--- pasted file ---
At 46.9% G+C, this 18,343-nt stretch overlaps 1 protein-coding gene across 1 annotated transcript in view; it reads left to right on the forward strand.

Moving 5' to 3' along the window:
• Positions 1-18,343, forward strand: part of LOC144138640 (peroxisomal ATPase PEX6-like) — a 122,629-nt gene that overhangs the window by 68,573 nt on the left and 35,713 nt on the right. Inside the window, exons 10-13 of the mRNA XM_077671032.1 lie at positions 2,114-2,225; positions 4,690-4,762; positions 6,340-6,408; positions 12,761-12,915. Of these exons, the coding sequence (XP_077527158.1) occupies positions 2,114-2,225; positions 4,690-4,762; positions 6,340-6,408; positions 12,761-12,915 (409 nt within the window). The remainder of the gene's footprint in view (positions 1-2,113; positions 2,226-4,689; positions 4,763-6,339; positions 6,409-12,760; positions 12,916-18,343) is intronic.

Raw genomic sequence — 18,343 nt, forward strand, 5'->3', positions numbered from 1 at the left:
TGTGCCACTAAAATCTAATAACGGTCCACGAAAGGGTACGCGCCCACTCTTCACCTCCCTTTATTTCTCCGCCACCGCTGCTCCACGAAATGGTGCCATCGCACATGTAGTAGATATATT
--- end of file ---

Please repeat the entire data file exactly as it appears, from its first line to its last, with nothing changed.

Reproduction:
At 46.9% G+C, this 18,343-nt stretch overlaps 1 protein-coding gene across 1 annotated transcript in view; it reads left to right on the forward strand.

Moving 5' to 3' along the window:
• Positions 1-18,343, forward strand: part of LOC144138640 (peroxisomal ATPase PEX6-like) — a 122,629-nt gene that overhangs the window by 68,573 nt on the left and 35,713 nt on the right. Inside the window, exons 10-13 of the mRNA XM_077671032.1 lie at positions 2,114-2,225; positions 4,690-4,762; positions 6,340-6,408; positions 12,761-12,915. Of these exons, the coding sequence (XP_077527158.1) occupies positions 2,114-2,225; positions 4,690-4,762; positions 6,340-6,408; positions 12,761-12,915 (409 nt within the window). The remainder of the gene's footprint in view (positions 1-2,113; positions 2,226-4,689; positions 4,763-6,339; positions 6,409-12,760; positions 12,916-18,343) is intronic.

Raw genomic sequence — 18,343 nt, forward strand, 5'->3', positions numbered from 1 at the left:
TGTGCCACTAAAATCTAATAACGGTCCACGAAAGGGTACGCGCCCACTCTTCACCTCCCTTTATTTCTCCGCCACCGCTGCTCCACGAAATGGTGCCATCGCACATGTAGTAGATATATT